First, we need to stop insisting that "math is all around us!" (usually said with Carl Sagan-like starry-eyed wonder ;-) (jk)
As a STEM major, I had a natural interest in things that math talked about. However, I was not quite so enthralled with Chaucer, The Stamp Act, Art, or most of the humanities (I've gradually come to enjoy them too).
So, I sympathize with students who are not interested in a STEM career -- unlike, say, history, writing/literature, or even science, mathematics is quite removed from daily life. And it's not just because most people will never have to solve the quadratic equation. It's that its supposed "knock-on" benefits appear oversold to most non-STEM folks. Here's a possible view from their perspective:
Take history -- I'll never write a history article or scour the archives, yet, knowing history helps put everyday life into perspective. History directly affects our lives and we constantly talk about it in politics and our own lives. Relevant!
Now, take English/writing -- I'm not going to be an author or journalist, but I need not tell anyone here that being able to write clearly and coherently is probably one of the biggest determinants of success in your career. From cover letters, to reports, to presentations, if you cannot express yourself, you're limiting yourself. Relevant!
No, onto our sister discipline -- science. I'm not going to be a scientist or engineer (well, OK...I did become one, but that's beyond the point!) but science is about tangible things and is responsible for our technical wealth. Not to mention global warming, stem cells, cancer treatment, space exploration, and others are things many people are interested in talking about or having an opinion on. Relevant!
Now, on to our collective favorite -- math. While the above subjects give knowledge that is quite useful outside the academic discipline, math gives us points, lines, planes, quadratic formulas, and calculus. I've found that "everyday examples" of these ideas are quite contrived, as most people will never need to write a formula down or solve anything but the simplest equation.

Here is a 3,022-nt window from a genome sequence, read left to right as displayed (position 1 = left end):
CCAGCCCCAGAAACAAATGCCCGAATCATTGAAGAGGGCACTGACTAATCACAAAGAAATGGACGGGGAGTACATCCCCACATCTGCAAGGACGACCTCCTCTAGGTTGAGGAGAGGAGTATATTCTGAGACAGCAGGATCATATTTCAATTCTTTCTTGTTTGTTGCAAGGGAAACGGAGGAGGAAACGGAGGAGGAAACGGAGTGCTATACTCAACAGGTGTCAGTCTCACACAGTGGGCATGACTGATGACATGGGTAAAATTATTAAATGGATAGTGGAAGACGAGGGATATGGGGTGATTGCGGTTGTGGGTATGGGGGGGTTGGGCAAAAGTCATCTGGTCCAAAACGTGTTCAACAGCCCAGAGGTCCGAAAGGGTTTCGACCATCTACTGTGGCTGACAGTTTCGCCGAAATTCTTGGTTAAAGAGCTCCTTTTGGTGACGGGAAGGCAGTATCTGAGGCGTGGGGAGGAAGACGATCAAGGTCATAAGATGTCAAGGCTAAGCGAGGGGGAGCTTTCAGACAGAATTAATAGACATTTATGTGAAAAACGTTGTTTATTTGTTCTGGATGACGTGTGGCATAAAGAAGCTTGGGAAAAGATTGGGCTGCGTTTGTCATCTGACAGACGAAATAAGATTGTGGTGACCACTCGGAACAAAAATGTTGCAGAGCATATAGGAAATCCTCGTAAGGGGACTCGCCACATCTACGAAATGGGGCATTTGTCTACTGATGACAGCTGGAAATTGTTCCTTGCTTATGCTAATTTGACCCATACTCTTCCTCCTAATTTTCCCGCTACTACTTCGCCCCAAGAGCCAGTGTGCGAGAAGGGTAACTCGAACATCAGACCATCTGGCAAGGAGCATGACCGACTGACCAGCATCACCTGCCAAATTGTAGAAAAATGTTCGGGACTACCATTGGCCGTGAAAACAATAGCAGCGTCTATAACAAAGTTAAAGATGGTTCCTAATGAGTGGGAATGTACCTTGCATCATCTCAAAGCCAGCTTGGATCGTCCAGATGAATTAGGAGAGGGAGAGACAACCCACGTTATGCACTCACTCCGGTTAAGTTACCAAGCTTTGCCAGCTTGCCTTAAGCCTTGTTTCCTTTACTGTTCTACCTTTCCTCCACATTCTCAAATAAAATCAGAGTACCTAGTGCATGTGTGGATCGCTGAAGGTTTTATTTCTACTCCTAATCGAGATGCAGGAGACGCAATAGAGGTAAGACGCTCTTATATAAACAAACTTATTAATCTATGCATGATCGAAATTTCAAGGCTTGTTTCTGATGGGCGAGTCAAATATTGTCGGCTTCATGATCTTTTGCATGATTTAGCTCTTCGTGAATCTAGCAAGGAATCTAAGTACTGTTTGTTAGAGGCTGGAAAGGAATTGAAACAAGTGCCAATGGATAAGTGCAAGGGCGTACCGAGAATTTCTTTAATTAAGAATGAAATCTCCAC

The problem is the other fields are geared towards being useful to the general citizen while math classes appear to be attempting to groom the next generation of STEM majors. I'd say, leave that to college. To people who aren't interested in solving equations or proving theorems, math class is just one puzzle after another, with no relevance (and, guess what, they're right!).
Now, I'm not being down on math. I think there is hope, but it's not by making non-STEM-focused students love the quadratic equation, trigonometry, or integrals by making up examples of cannonballs falling, bridge building, or leaky buckets. It's by copying from the playbook of History, English, and, to a lesser degree, science. We need to focus on areas where complex mathematical concepts creep up in actual daily life. In my experience, this area is statistics.
Statistics pops up everywhere in life, and even if you're not going to be a statistician, the quantitative reasoning skills (and knowing the logical traps) required to understand statistical arguments is extremely useful in everyday life. Politics, sports, theology (Bayesian arguments for/against god .. Ok, hot button issue, but still ;-), medicine, gambling...these are things ordinary people actually do and actually could be helped by some numeracy.
Until the curriculum is changed, I think we'll be stuck with contrived examples from algebra, trig, and calculus. Also, I agree that we need some basic arithmetical numeracy like finding areas/volumes, and understanding arithmetic operations. However, I think that Algebra/Trig/Calculus sequence is really best left for students who will be doing STEM.
I'd really, really, like the general ed math to focus more on asking quantitative questions and being skeptical of numbers. I think that number-phobia is manifested by people either trusting or mis-trusting an argument simply because it has numbers. They've never been given the confidence to "challenge the teacher or the numbers", which is what you need for correct quantitative reasoning.
Imagine students leaving after spending four years honing their ability to deconstruct a quantitative argument in a newspaper, to question a politicians statements, to be able to appreciate clinical research, to incorporate uncertainty and risk properly in their lives...that would be something!